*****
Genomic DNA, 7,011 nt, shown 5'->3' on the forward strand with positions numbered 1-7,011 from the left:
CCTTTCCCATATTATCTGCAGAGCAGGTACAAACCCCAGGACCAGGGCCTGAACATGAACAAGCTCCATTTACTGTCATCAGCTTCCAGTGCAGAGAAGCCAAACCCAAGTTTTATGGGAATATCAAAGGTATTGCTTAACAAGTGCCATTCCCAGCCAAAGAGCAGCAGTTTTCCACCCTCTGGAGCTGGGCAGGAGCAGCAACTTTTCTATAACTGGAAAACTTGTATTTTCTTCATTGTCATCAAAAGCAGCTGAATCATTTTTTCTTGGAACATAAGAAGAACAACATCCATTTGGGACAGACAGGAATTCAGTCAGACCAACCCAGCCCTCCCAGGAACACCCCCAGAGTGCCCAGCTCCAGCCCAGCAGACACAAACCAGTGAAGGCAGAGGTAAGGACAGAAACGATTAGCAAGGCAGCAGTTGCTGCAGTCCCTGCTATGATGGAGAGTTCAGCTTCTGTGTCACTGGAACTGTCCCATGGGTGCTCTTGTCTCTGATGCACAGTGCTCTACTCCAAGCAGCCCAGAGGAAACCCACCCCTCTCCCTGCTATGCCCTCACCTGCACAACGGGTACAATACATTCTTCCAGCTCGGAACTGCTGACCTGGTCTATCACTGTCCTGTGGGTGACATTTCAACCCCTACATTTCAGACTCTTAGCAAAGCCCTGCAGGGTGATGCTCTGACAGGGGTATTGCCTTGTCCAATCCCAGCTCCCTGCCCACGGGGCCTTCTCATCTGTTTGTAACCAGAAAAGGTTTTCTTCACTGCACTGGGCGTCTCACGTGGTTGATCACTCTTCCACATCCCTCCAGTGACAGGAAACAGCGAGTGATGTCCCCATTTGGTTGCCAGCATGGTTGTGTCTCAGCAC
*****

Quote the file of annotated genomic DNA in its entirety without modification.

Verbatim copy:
Genomic DNA, 7,011 nt, shown 5'->3' on the forward strand with positions numbered 1-7,011 from the left:
CCTTTCCCATATTATCTGCAGAGCAGGTACAAACCCCAGGACCAGGGCCTGAACATGAACAAGCTCCATTTACTGTCATCAGCTTCCAGTGCAGAGAAGCCAAACCCAAGTTTTATGGGAATATCAAAGGTATTGCTTAACAAGTGCCATTCCCAGCCAAAGAGCAGCAGTTTTCCACCCTCTGGAGCTGGGCAGGAGCAGCAACTTTTCTATAACTGGAAAACTTGTATTTTCTTCATTGTCATCAAAAGCAGCTGAATCATTTTTTCTTGGAACATAAGAAGAACAACATCCATTTGGGACAGACAGGAATTCAGTCAGACCAACCCAGCCCTCCCAGGAACACCCCCAGAGTGCCCAGCTCCAGCCCAGCAGACACAAACCAGTGAAGGCAGAGGTAAGGACAGAAACGATTAGCAAGGCAGCAGTTGCTGCAGTCCCTGCTATGATGGAGAGTTCAGCTTCTGTGTCACTGGAACTGTCCCATGGGTGCTCTTGTCTCTGATGCACAGTGCTCTACTCCAAGCAGCCCAGAGGAAACCCACCCCTCTCCCTGCTATGCCCTCACCTGCACAACGGGTACAATACATTCTTCCAGCTCGGAACTGCTGACCTGGTCTATCACTGTCCTGTGGGTGACATTTCAACCCCTACATTTCAGACTCTTAGCAAAGCCCTGCAGGGTGATGCTCTGACAGGGGTATTGCCTTGTCCAATCCCAGCTCCCTGCCCACGGGGCCTTCTCATCTGTTTGTAACCAGAAAAGGTTTTCTTCACTGCACTGGGCGTCTCACGTGGTTGATCACTCTTCCACATCCCTCCAGTGACAGGAAACAGCGAGTGATGTCCCCATTTGGTTGCCAGCATGGTTGTGTCTCAGCAC